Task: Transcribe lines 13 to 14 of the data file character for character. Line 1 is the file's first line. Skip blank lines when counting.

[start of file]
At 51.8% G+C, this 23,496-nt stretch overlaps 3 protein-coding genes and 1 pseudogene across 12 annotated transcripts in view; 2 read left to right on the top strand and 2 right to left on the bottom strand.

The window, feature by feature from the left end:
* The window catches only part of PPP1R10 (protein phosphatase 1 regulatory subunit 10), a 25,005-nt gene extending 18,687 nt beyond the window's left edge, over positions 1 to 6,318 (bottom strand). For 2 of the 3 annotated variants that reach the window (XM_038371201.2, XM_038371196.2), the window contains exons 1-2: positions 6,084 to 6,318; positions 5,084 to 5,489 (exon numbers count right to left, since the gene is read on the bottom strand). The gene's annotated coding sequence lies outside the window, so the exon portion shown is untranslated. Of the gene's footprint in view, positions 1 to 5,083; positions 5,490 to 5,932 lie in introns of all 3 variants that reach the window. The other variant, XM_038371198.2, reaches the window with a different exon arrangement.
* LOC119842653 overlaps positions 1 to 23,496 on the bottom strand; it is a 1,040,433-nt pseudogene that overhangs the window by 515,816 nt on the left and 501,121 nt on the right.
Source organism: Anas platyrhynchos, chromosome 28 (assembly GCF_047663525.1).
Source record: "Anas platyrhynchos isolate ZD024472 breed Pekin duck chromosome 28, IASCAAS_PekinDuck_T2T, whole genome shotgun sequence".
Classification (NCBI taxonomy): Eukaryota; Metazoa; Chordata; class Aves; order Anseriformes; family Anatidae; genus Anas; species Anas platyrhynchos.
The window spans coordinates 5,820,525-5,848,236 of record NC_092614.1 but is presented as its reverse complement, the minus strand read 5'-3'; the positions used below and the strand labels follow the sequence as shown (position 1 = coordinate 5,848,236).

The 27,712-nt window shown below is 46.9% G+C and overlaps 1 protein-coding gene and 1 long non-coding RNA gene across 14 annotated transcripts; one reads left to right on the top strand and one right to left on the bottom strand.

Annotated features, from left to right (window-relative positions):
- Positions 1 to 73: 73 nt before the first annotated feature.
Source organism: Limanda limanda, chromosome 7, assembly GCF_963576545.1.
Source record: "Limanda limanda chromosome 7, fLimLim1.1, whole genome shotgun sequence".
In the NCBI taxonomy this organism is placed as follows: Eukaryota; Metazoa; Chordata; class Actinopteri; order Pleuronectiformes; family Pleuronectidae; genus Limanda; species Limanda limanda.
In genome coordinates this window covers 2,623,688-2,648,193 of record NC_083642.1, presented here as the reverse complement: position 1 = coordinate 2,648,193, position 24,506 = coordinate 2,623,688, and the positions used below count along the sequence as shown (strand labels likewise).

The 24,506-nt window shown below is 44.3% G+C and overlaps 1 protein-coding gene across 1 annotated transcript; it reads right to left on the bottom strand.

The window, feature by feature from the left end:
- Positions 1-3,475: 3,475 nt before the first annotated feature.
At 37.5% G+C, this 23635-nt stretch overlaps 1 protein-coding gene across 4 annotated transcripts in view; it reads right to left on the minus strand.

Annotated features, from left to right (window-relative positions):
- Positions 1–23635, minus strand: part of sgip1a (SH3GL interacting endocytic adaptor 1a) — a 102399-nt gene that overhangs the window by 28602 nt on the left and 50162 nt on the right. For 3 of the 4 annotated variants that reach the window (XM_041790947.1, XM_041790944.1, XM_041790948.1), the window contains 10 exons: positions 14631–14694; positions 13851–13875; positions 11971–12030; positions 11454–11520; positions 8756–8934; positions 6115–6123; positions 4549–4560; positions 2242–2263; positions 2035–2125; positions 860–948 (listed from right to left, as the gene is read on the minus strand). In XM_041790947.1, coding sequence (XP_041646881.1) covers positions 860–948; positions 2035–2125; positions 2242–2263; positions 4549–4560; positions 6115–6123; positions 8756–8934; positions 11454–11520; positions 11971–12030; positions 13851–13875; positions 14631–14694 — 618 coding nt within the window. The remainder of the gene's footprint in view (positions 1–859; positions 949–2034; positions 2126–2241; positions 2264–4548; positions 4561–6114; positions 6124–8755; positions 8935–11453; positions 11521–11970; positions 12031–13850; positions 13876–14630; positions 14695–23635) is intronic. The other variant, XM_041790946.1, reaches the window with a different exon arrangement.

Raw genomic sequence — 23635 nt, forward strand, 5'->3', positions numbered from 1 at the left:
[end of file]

Source record: "Limanda limanda chromosome 7, fLimLim1.1, whole genome shotgun sequence".
In the NCBI taxonomy this organism is placed as follows: Eukaryota; Metazoa; Chordata; class Actinopteri; order Pleuronectiformes; family Pleuronectidae; genus Limanda; species Limanda limanda.